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Positioned 'South of Johnston, East of Wellington' amongst Collingwood's artistic milieu is Dight Street – a set of 12 progressive apartments designed by Fieldwork for Collingwood.
Dight Street's exterior is an exercise in harmony and balance. A subtle Japanese influence can be seen in the use of material textures with opposing qualities. The brass-hooded entry is juxtaposed against the rendered base, making an aesthetic connection to the sculptural brass form up top. The brass material also lends the building a local identity.
Quino Holland is a founder and director of Fieldwork, an innovative, local architecture and design practice. Driven by the ethos to improve the built environment, and known for their sensitive approach to residential work, Fieldwork was appointed to design the new landmark in Dight Street. In a candid interview, Quino talks to writer Clare Kennedy about the influences and inspiration behind the design.
"I imagine Dight Street will appeal to people who are design literate. People who appreciate good design and the thought and love we've put into the project, the interesting juxtapositions of materials, as well as the level of detail in the internal spaces."
Quino Holland, Fieldwork
Composed of a restrained material palette, the interiors have been designed to create a sense of warmth and serenity. The kitchens have cork flooring and exposed edge joinery, while brass fittings take their cues from the exterior. Thoughtfully designed storage ensures everything has a place.
Committed to seeking out the best in residential construction and design, the Milieu team took part in a research trip to Tokyo, Japan to examine various examples of residential and apartment design. Led by Fieldwork, they took a walking tour of the city's built-form, taking cues and points of reference for Dight from elements of Japanese design-based principles such as simplicity, asymmetry, contrast, understatement and stillness.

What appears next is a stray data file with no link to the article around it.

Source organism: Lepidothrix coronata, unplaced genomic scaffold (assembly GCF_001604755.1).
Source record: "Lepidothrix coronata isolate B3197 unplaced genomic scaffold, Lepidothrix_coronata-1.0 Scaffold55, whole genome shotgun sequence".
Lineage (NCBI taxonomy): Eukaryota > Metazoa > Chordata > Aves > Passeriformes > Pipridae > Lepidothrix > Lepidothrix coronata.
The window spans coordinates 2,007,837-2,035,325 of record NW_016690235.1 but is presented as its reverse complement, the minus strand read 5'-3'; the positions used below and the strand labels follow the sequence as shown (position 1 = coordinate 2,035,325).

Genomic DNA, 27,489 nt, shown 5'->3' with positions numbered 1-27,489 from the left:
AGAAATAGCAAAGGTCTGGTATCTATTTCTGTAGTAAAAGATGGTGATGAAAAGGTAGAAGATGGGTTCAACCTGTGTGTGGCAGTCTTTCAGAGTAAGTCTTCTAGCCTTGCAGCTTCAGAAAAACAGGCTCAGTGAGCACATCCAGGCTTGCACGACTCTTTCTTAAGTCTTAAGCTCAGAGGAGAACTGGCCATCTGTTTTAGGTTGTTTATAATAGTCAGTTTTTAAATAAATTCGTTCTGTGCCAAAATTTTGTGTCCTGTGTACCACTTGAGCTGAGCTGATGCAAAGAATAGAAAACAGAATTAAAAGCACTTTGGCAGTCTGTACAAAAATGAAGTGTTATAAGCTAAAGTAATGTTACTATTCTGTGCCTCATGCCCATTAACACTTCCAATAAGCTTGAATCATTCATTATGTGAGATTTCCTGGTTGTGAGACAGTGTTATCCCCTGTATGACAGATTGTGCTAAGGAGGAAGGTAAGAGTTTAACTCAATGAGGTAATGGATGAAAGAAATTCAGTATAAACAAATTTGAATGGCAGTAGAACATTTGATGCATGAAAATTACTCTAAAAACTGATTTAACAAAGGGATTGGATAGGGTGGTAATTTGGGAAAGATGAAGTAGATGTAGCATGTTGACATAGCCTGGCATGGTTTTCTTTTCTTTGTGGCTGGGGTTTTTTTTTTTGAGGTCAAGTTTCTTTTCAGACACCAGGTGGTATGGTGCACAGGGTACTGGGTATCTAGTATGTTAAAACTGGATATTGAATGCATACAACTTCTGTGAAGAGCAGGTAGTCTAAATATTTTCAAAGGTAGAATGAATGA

South of Johnston, East of Wellington
Located 'South of Johnston, East of Wellington' is Dight Street, occupying a precinct on the edge of transformation. Over the last two decades, excellent public transport, great food offerings and affordable rentals within close proximity to town has drawn a mix of residents to an area now alive with new cafés, galleries and creative studios. In walking distance to the city and nearby suburbs, it lays claim to a wealth of amenities.
Tristian Koenig, Tristian Koenig Gallery (2.9mb)
Tristian Koenig is the founder and director of a contemporary art gallery in Collingwood in a precinct known for its gritty urban texture and quietly evolving creative vibes. Speaking with the passion of a local, Tristian talks to Clare Kennedy about his impressions of the area that he’s been intimately acquainted with since student days playing in a punk band and pulling beers at the Tote.
1 Bedroom Apartments: SOLD OUT
Three Bedroom Penthouse Release: SOLD OUT
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